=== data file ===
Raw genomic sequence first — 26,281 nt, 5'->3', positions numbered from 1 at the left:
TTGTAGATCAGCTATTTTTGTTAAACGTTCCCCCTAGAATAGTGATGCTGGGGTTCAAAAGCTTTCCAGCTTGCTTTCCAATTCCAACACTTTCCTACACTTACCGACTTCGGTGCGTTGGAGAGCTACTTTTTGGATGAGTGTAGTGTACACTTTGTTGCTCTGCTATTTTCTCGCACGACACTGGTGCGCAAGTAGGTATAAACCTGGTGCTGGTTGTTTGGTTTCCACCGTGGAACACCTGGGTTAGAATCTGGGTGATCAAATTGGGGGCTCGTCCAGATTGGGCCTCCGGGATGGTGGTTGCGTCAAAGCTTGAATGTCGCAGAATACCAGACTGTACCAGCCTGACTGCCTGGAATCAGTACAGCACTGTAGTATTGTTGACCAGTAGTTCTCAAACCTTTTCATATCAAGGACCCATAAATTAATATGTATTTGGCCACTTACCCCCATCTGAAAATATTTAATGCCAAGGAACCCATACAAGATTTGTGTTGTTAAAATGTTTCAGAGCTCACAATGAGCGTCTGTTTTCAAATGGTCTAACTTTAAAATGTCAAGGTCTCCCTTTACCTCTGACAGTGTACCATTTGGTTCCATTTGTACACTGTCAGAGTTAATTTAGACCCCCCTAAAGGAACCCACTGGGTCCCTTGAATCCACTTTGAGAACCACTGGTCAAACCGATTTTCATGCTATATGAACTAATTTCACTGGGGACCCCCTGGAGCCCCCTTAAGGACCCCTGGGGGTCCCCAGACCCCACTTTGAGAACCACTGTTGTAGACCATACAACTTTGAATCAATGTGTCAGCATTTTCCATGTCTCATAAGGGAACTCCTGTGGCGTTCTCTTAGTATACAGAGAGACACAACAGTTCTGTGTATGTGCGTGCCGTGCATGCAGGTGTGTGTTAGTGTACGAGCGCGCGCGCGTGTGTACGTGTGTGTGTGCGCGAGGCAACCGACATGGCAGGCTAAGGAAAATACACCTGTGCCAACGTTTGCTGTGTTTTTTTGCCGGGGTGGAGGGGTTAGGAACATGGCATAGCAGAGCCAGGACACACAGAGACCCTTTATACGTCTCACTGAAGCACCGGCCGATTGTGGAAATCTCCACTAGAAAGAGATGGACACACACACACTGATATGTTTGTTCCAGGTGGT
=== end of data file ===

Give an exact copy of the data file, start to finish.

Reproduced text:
Raw genomic sequence first — 26,281 nt, 5'->3', positions numbered from 1 at the left:
TTGTAGATCAGCTATTTTTGTTAAACGTTCCCCCTAGAATAGTGATGCTGGGGTTCAAAAGCTTTCCAGCTTGCTTTCCAATTCCAACACTTTCCTACACTTACCGACTTCGGTGCGTTGGAGAGCTACTTTTTGGATGAGTGTAGTGTACACTTTGTTGCTCTGCTATTTTCTCGCACGACACTGGTGCGCAAGTAGGTATAAACCTGGTGCTGGTTGTTTGGTTTCCACCGTGGAACACCTGGGTTAGAATCTGGGTGATCAAATTGGGGGCTCGTCCAGATTGGGCCTCCGGGATGGTGGTTGCGTCAAAGCTTGAATGTCGCAGAATACCAGACTGTACCAGCCTGACTGCCTGGAATCAGTACAGCACTGTAGTATTGTTGACCAGTAGTTCTCAAACCTTTTCATATCAAGGACCCATAAATTAATATGTATTTGGCCACTTACCCCCATCTGAAAATATTTAATGCCAAGGAACCCATACAAGATTTGTGTTGTTAAAATGTTTCAGAGCTCACAATGAGCGTCTGTTTTCAAATGGTCTAACTTTAAAATGTCAAGGTCTCCCTTTACCTCTGACAGTGTACCATTTGGTTCCATTTGTACACTGTCAGAGTTAATTTAGACCCCCCTAAAGGAACCCACTGGGTCCCTTGAATCCACTTTGAGAACCACTGGTCAAACCGATTTTCATGCTATATGAACTAATTTCACTGGGGACCCCCTGGAGCCCCCTTAAGGACCCCTGGGGGTCCCCAGACCCCACTTTGAGAACCACTGTTGTAGACCATACAACTTTGAATCAATGTGTCAGCATTTTCCATGTCTCATAAGGGAACTCCTGTGGCGTTCTCTTAGTATACAGAGAGACACAACAGTTCTGTGTATGTGCGTGCCGTGCATGCAGGTGTGTGTTAGTGTACGAGCGCGCGCGCGTGTGTACGTGTGTGTGTGCGCGAGGCAACCGACATGGCAGGCTAAGGAAAATACACCTGTGCCAACGTTTGCTGTGTTTTTTTGCCGGGGTGGAGGGGTTAGGAACATGGCATAGCAGAGCCAGGACACACAGAGACCCTTTATACGTCTCACTGAAGCACCGGCCGATTGTGGAAATCTCCACTAGAAAGAGATGGACACACACACACTGATATGTTTGTTCCAGGTGGT